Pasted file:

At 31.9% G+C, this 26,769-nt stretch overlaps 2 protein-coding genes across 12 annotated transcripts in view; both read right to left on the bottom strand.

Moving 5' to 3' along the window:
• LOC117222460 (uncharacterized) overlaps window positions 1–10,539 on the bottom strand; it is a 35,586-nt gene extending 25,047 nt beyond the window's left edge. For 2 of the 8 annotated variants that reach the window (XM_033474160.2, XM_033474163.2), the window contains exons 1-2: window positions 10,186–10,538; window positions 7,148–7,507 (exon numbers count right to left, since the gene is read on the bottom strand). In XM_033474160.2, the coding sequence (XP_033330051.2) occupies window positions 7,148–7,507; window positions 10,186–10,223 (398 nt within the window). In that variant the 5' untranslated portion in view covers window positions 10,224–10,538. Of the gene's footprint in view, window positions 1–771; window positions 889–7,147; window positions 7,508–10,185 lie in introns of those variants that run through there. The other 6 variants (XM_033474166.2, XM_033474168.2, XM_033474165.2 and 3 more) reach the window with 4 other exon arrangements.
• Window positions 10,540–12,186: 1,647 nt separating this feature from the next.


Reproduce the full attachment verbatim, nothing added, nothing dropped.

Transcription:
At 31.9% G+C, this 26,769-nt stretch overlaps 2 protein-coding genes across 12 annotated transcripts in view; both read right to left on the bottom strand.

Moving 5' to 3' along the window:
• LOC117222460 (uncharacterized) overlaps window positions 1–10,539 on the bottom strand; it is a 35,586-nt gene extending 25,047 nt beyond the window's left edge. For 2 of the 8 annotated variants that reach the window (XM_033474160.2, XM_033474163.2), the window contains exons 1-2: window positions 10,186–10,538; window positions 7,148–7,507 (exon numbers count right to left, since the gene is read on the bottom strand). In XM_033474160.2, the coding sequence (XP_033330051.2) occupies window positions 7,148–7,507; window positions 10,186–10,223 (398 nt within the window). In that variant the 5' untranslated portion in view covers window positions 10,224–10,538. Of the gene's footprint in view, window positions 1–771; window positions 889–7,147; window positions 7,508–10,185 lie in introns of those variants that run through there. The other 6 variants (XM_033474166.2, XM_033474168.2, XM_033474165.2 and 3 more) reach the window with 4 other exon arrangements.
• Window positions 10,540–12,186: 1,647 nt separating this feature from the next.